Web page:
Having a New Disease



by Dr Deborah Pritchard

Community Paediatrician, East Hertfordshire

(First printed in Lupus UK News & Views, Summer 2000 Number 61)


I was diagnosed as having Hughes' Syndrome or the Antiphospholipid Syndrome (APS), last year after a miscarriage. I was 36 years old and had been ill for 17 years.

In 1983, Dr Graham Hughes and his colleagues first described the syndrome caused by the antiphospholipid antibodies. Patients with APS have increased clotting in veins and arteries and can present with a wide spectrum of clinical features especially brain disease ranging from migraine and memory loss through to atypical multiple sclerosis (MS). APS is found both in patients with lupus and those who do not.

In 1981, aged 19, I was diagnosed as having 'glandular fever'. The most distressing aspect of this was my mental functioning. I would fluctuate between extreme lethargy and restlessness. In addition, I had difficulty concentrating and had profound word-finding difficulties. Of course, I always looked well, which did not help when complaining to doctors about my feelings of exhaustion.

In 1986, I was still ill and then diagnosed as having glomerulonephritis by a nephrologist. The possibility of lupus was mentioned and this was dismissed when my serological tests were negative! During my renal biopsy, I had a severe neuropsychiatric reaction to the intravenous diazepan that was used to sedate me. I was confused and restless for hours. The result was a huge arteriovenous malformation in my kidney which had to be embolized.

Until then, the illness had been a depressing and lonely one. Now it became frightening too. later on that year, I developed postoperative shock after a routine appendicectomy, caused by sensitivity to Omnopon. By now, many doctors said that I was very unlucky. This did nothing to reassure me. twelve years later, in 1998, I had a miscarriage at 13 weeks. Raised anticardiolipin antibodies were found by my nephrologist who then diagnosed APS. I was started on low dose aspirin and referred to Dr. Hughes.

The illness now became more disabling and distressing. I developed intractable migraine and experienced frequent bouts of numbness and tingling down by left side. I developed tremors and odd jerky movements of my arms. My concentration deteriorated and I had problems with my short term memory. In addition, my fatigue had increased and I had developed severe joint pains which kept me awake at night.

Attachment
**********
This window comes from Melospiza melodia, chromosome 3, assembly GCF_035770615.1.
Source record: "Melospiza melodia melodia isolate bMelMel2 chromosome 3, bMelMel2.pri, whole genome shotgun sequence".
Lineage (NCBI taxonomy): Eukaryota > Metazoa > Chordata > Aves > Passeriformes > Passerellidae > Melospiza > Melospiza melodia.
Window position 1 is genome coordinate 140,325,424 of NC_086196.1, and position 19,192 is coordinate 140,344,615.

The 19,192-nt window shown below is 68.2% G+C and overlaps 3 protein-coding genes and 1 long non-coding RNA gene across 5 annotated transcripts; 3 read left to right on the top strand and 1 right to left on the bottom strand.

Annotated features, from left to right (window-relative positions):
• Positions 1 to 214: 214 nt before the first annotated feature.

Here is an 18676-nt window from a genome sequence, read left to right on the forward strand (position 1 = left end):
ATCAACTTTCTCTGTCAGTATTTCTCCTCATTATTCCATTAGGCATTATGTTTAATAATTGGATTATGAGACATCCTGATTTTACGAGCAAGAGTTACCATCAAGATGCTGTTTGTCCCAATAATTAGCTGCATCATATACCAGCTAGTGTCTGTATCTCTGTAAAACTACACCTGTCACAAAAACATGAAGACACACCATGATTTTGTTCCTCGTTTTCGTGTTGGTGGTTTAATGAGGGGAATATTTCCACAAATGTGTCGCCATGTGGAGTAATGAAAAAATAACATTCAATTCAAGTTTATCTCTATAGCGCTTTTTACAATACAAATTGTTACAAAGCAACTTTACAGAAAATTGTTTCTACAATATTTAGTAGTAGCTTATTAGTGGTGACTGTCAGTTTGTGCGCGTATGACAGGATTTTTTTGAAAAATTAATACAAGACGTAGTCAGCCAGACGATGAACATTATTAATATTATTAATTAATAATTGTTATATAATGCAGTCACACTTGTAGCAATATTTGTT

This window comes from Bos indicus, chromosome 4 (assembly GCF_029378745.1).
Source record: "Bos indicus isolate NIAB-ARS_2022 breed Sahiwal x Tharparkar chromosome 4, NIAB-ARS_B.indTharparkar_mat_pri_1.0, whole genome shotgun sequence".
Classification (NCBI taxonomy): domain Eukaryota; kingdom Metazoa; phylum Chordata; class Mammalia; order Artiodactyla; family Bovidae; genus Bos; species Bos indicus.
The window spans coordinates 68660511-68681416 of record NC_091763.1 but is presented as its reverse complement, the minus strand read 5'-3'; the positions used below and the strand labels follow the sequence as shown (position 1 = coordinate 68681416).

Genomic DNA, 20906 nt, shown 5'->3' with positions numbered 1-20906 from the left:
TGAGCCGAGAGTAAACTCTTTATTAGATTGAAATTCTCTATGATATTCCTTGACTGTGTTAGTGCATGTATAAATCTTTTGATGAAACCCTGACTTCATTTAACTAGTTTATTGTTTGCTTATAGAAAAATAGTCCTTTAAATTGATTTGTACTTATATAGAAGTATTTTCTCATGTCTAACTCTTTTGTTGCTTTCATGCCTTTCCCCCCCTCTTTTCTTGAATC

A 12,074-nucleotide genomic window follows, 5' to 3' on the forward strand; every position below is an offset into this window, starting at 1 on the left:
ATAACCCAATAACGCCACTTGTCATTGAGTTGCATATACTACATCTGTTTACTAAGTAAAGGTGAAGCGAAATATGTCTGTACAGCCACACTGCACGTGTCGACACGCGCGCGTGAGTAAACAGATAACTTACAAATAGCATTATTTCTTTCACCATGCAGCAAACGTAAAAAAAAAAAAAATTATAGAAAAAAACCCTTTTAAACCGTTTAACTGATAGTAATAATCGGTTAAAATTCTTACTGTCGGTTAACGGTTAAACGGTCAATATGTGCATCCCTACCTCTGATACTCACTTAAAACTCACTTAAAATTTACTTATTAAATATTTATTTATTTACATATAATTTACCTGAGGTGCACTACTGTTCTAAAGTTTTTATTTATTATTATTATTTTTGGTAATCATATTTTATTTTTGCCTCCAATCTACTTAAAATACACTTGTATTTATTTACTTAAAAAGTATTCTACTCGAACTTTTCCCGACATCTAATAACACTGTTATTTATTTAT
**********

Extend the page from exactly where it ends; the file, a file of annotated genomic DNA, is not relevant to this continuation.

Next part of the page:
It was the investigation of my gastric pain, caused by the aspirin, that led to further problems. At the endoscopy, I was sedated with Midazolam, which caused a severe neuropsychiatric reaction similar to the one i experienced 12 years ago. This time, I was left with diplopia (double vision), due to a micorvascular thrombosis of the 4th cranial nerve. The stress of the situation was made worse because it was thought that the problem was enitely due to a drug reaction and not thrombosis.

After this event, when I saw Dr. Hughes in the Lupus Clinic at St. Thomas' Hospital, it was a great relief to find somebody at last understood my condition. He confirmed the diagnosis of a lupus-like illness with antiphospholipid antibodies and told me of his experience of extreme drug sensitivities in APS. I was initially coagulated with warfarin and put on hydroxychloroquine to help my arthritis and fatigue. I also received counselling, which has helped me come to terms with my illness.

After some months, I had a futher relapse and was treated with prednisolone and the new immunosuppressant drug, Mycophenolate Mofetil. Since starting this treatment, my condition has improved considerably. I am less tired and my joint symptoms have decreased. Once my anticoagulation reached a therapeutic level, my headaches and other neurological symptoms disappeared. Very strikingly, my neurological symptoms predicably returned if my anticoagulation (INR) level falls. I have since learnt that this is a common phenomenon in patients with Hughes' Syndrome. Now that my general health is better, life is good despite having diplopia. Although the illness has caused problems in both my personal life and with employment, I now feel positive about the future.

Since Hughes' Syndrome was described 16 years ago, enormous advances have beeen made with the understanding and management of the condition.

As a patient with APS, it is my view that: